{14:45} And, since he was still breathing, and being inflamed in soul, he rose up, and as his blood flowed down in a great stream, being very gravely wounded, he ran through the crowd.
{14:46} And standing upon a certain steep rock, and being now almost without blood, grasping his intestines with both hands, he threw himself over the crowd, calling upon the Ruler of life as well as spirit, to restore these to him again. And so he passed away from this life.

[2 Maccabees 15]
{15:1} But when Nicanor discovered Judas to be in the places of Samaria, he decided to meet him in warfare with all violence, on the Sabbath day.
{15:2} In truth, the Jews who followed him out of necessity were saying: “Do not act so fiercely and barbarously, but give honor to the day of sanctification and reverence to him who beholds all things.”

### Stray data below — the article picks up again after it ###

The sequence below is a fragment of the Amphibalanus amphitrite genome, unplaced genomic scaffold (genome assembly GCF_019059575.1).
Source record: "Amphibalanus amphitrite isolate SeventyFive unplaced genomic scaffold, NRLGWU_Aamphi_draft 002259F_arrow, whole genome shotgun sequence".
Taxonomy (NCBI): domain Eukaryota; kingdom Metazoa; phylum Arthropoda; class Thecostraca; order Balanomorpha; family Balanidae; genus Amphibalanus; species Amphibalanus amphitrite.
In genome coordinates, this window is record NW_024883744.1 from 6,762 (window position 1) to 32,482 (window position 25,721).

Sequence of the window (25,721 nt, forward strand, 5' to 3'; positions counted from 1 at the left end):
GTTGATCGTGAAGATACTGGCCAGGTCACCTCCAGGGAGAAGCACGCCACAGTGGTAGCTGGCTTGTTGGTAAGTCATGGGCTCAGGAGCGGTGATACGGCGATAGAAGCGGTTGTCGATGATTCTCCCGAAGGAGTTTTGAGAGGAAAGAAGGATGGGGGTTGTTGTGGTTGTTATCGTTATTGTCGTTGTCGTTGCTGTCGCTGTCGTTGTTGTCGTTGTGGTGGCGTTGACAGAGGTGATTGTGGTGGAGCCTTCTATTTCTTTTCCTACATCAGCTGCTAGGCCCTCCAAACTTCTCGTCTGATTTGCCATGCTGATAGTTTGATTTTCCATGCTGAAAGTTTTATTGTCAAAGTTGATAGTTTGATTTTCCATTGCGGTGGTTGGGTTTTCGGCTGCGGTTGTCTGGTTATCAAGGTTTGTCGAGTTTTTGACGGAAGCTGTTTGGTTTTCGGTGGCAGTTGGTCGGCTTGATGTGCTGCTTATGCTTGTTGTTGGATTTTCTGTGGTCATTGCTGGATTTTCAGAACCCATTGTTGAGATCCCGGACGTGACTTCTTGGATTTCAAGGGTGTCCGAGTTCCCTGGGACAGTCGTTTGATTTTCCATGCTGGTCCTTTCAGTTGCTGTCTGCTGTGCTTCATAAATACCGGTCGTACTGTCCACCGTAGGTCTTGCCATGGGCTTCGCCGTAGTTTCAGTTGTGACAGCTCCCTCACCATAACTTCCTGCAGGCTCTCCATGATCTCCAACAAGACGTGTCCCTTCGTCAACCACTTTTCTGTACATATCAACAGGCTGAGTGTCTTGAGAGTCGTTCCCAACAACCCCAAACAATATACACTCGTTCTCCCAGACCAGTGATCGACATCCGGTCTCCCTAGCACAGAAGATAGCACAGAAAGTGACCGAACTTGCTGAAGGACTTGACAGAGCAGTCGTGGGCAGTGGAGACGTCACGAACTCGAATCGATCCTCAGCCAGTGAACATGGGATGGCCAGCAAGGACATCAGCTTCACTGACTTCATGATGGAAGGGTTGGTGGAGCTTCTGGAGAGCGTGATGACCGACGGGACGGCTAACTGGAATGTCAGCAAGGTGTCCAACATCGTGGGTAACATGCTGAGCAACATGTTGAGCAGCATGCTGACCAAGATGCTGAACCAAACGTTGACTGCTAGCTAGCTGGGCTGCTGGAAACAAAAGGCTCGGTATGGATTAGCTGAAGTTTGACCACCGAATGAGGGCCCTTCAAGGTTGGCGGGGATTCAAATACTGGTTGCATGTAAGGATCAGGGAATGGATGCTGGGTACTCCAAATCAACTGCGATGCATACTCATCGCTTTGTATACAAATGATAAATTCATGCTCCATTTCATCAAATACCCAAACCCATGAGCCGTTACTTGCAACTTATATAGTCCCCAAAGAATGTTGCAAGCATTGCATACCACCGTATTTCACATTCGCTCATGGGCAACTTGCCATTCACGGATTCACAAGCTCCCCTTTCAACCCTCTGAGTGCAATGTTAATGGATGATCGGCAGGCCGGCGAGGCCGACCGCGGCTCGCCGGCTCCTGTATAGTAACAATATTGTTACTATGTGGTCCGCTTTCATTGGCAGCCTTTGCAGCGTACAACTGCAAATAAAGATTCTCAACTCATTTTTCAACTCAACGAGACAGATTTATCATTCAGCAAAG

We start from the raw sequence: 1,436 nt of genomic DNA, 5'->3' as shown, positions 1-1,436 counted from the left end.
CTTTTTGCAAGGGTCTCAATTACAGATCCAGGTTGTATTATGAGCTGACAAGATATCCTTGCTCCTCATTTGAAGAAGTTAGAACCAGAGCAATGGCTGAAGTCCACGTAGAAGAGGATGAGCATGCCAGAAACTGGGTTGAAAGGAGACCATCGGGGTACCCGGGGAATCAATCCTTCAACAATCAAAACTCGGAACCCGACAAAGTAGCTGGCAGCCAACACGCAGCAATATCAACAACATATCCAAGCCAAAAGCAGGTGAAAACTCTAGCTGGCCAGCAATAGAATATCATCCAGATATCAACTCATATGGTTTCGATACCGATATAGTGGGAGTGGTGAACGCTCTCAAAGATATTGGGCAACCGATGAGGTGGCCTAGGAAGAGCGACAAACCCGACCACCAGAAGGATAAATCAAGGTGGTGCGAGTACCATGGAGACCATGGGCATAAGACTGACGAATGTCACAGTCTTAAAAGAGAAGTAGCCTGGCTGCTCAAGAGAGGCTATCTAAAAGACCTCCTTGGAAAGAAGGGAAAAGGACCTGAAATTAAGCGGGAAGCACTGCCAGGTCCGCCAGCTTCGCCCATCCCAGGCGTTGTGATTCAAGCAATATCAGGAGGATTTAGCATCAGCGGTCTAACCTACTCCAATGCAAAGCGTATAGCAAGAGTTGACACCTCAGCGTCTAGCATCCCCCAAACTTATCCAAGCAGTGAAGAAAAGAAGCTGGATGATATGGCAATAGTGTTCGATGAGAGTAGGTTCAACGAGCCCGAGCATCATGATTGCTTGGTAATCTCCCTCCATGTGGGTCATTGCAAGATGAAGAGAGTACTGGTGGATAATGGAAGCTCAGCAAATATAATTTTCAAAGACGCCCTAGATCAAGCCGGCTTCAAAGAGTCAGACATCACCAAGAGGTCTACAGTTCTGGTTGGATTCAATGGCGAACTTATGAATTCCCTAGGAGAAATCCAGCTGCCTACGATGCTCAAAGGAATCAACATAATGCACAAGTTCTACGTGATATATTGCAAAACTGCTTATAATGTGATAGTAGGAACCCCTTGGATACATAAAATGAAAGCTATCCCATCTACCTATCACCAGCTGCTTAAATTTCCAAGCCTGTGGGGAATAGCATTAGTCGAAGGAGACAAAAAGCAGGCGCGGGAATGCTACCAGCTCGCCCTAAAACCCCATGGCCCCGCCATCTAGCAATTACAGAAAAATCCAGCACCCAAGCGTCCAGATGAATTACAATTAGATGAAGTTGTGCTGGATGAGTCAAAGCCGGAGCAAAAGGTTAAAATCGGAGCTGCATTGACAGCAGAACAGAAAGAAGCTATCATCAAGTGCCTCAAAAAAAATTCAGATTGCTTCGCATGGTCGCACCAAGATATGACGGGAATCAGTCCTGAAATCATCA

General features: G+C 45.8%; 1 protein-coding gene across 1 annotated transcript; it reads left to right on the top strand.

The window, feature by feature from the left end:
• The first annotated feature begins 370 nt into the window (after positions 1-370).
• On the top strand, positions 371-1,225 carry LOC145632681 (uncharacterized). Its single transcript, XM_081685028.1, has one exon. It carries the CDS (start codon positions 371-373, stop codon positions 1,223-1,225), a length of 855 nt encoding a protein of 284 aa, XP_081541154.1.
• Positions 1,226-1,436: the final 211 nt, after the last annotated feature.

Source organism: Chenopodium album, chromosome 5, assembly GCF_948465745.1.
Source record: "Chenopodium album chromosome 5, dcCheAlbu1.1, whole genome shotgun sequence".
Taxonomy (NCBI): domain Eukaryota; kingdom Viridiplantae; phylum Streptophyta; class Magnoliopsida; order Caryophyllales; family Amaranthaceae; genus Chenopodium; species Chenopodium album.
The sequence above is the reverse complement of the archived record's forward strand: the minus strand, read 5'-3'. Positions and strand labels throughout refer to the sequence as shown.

{15:3} That unhappy man asked, “Is there a powerful One in heaven, who commanded the day of the Sabbath to be kept.”
{15:4} And they responded to him, “There is the living Lord himself in heaven, the powerful One, who ordered the seventh day to be kept.”
{15:5} And so he said: “I also am powerful upon the earth, so I command arms to be taken up and the king’s plans to be fulfilled.” Nevertheless, he did not succeed in accomplishing his plan.
{15:6} And Nicanor, being certainly lifted up with the greatest arrogance, had decided to establish a public monument of his victory over Judas.
{15:7} But Maccabeus, as always, trusted with all hope that God would be present to help them.
{15:8} And he exhorted his own not to fear the arrival of the nations, but to keep in mind the assistance they had received before from heaven, and now to hope for a future victory from the Almighty.